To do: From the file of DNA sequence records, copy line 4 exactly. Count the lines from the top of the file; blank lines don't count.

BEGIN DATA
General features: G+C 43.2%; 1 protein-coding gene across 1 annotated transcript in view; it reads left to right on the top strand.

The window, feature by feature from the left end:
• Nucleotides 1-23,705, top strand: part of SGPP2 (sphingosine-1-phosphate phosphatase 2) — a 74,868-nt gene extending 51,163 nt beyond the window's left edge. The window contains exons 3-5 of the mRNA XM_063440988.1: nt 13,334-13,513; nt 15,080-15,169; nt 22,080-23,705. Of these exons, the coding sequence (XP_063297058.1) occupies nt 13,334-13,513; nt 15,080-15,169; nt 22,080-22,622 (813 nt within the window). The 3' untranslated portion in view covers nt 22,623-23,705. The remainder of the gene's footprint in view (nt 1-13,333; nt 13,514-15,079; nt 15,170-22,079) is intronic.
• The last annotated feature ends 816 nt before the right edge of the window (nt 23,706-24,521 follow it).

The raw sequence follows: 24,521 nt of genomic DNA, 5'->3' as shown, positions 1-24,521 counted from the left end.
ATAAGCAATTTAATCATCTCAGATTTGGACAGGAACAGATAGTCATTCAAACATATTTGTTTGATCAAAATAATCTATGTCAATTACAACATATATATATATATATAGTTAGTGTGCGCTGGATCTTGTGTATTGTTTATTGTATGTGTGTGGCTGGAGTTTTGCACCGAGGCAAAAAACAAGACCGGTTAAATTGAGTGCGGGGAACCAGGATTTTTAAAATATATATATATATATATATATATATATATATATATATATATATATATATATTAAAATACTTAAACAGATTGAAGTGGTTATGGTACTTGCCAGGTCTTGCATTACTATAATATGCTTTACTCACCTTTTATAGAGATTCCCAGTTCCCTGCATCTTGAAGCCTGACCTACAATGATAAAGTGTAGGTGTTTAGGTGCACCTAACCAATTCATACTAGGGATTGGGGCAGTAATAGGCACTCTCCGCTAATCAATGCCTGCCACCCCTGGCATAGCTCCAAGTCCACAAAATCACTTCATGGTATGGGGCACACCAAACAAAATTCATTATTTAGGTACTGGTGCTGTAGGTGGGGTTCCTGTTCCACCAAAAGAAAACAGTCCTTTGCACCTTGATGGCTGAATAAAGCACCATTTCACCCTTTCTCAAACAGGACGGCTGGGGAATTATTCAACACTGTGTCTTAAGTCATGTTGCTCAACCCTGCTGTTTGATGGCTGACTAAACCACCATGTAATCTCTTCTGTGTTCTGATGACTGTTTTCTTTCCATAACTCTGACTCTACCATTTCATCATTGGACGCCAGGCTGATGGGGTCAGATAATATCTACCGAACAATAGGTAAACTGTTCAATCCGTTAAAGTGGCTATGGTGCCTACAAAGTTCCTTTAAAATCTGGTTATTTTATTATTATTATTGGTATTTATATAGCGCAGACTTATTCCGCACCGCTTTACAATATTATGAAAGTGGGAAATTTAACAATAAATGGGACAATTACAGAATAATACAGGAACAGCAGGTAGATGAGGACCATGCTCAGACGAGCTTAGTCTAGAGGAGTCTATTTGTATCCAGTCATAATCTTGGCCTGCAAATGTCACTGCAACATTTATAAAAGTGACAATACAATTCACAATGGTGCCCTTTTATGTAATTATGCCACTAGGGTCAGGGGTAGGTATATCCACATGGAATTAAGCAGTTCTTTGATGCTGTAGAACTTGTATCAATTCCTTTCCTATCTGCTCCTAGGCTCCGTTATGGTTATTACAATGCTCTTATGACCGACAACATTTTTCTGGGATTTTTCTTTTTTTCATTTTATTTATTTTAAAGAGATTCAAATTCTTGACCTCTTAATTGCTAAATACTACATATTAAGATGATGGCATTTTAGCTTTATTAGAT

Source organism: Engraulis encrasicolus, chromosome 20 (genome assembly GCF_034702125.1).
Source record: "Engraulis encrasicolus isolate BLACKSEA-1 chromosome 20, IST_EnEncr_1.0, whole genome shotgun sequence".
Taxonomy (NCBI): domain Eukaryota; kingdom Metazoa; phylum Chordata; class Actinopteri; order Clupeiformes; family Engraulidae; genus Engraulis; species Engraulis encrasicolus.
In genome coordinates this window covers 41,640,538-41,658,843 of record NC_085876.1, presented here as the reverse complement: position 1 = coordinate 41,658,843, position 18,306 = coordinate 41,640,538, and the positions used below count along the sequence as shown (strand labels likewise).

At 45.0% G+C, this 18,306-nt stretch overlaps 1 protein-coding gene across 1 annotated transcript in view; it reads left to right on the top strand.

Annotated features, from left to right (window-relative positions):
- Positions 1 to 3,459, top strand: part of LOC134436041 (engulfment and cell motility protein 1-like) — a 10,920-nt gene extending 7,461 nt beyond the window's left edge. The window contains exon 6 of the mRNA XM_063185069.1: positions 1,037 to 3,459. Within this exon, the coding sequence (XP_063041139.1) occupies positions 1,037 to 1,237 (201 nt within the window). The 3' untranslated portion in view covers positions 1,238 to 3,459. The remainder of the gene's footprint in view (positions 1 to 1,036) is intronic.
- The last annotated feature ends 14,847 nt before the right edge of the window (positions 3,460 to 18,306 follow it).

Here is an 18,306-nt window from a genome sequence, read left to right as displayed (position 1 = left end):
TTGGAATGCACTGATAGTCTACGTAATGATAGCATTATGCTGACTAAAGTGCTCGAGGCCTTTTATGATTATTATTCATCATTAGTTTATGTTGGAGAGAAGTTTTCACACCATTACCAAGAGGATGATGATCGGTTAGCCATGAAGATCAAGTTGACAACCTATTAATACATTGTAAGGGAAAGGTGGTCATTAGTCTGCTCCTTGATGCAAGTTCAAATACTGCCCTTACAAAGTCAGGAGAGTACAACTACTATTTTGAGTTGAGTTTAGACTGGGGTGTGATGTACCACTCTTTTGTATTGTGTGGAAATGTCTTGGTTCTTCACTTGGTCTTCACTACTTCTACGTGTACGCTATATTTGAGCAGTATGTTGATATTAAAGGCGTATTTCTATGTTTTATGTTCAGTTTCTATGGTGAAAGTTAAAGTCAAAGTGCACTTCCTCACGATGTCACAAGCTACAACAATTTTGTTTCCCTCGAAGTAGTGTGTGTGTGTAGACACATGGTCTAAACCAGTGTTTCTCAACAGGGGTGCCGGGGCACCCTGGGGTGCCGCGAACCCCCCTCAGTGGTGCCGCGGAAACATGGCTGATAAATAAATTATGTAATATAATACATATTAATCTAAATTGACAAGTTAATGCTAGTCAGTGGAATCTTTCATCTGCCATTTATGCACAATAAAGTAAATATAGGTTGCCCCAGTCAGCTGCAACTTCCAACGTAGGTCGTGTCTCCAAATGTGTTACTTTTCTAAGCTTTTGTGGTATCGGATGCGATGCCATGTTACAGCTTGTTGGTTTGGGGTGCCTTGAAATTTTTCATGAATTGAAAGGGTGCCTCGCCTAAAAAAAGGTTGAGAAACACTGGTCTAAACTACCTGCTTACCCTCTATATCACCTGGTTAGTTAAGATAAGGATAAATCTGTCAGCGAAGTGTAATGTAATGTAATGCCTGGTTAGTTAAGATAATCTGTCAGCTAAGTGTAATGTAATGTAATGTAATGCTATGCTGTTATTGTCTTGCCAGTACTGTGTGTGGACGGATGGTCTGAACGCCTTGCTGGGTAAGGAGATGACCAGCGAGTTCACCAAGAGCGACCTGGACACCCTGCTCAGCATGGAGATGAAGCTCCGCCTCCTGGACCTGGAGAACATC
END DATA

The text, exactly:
• The last annotated feature ends 816 nt before the right edge of the window (nt 23,706-24,521 follow it).